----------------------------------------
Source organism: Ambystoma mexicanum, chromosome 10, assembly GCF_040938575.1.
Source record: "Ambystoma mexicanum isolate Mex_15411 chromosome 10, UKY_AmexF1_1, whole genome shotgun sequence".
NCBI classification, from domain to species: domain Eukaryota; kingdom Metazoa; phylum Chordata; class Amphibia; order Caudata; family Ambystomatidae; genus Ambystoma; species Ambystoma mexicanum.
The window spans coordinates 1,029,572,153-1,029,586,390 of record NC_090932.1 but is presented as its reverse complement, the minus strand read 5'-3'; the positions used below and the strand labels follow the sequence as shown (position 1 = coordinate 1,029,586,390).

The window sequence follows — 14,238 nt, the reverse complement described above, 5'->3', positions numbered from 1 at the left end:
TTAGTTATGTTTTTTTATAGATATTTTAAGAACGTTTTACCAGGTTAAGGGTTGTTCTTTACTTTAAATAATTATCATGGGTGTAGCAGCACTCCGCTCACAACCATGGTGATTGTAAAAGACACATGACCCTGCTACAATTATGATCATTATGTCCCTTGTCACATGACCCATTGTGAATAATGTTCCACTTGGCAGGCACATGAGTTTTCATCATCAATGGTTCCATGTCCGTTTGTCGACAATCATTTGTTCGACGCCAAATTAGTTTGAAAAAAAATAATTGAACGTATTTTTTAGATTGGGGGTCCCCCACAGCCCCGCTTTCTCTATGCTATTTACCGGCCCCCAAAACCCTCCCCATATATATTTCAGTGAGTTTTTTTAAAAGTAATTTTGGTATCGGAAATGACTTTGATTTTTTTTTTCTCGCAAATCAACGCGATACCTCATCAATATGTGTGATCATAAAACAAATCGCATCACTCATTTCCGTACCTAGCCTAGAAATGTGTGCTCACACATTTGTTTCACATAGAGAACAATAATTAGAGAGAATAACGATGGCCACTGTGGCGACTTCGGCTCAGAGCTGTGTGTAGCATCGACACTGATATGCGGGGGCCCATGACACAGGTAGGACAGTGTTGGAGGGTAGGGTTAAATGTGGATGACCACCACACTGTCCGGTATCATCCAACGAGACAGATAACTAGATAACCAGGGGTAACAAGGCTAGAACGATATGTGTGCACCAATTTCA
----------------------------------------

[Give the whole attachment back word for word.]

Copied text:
Source organism: Ambystoma mexicanum, chromosome 10, assembly GCF_040938575.1.
Source record: "Ambystoma mexicanum isolate Mex_15411 chromosome 10, UKY_AmexF1_1, whole genome shotgun sequence".
NCBI classification, from domain to species: domain Eukaryota; kingdom Metazoa; phylum Chordata; class Amphibia; order Caudata; family Ambystomatidae; genus Ambystoma; species Ambystoma mexicanum.
The window spans coordinates 1,029,572,153-1,029,586,390 of record NC_090932.1 but is presented as its reverse complement, the minus strand read 5'-3'; the positions used below and the strand labels follow the sequence as shown (position 1 = coordinate 1,029,586,390).

The window sequence follows — 14,238 nt, the reverse complement described above, 5'->3', positions numbered from 1 at the left end:
TTAGTTATGTTTTTTTATAGATATTTTAAGAACGTTTTACCAGGTTAAGGGTTGTTCTTTACTTTAAATAATTATCATGGGTGTAGCAGCACTCCGCTCACAACCATGGTGATTGTAAAAGACACATGACCCTGCTACAATTATGATCATTATGTCCCTTGTCACATGACCCATTGTGAATAATGTTCCACTTGGCAGGCACATGAGTTTTCATCATCAATGGTTCCATGTCCGTTTGTCGACAATCATTTGTTCGACGCCAAATTAGTTTGAAAAAAAATAATTGAACGTATTTTTTAGATTGGGGGTCCCCCACAGCCCCGCTTTCTCTATGCTATTTACCGGCCCCCAAAACCCTCCCCATATATATTTCAGTGAGTTTTTTTAAAAGTAATTTTGGTATCGGAAATGACTTTGATTTTTTTTTTCTCGCAAATCAACGCGATACCTCATCAATATGTGTGATCATAAAACAAATCGCATCACTCATTTCCGTACCTAGCCTAGAAATGTGTGCTCACACATTTGTTTCACATAGAGAACAATAATTAGAGAGAATAACGATGGCCACTGTGGCGACTTCGGCTCAGAGCTGTGTGTAGCATCGACACTGATATGCGGGGGCCCATGACACAGGTAGGACAGTGTTGGAGGGTAGGGTTAAATGTGGATGACCACCACACTGTCCGGTATCATCCAACGAGACAGATAACTAGATAACCAGGGGTAACAAGGCTAGAACGATATGTGTGCACCAATTTCA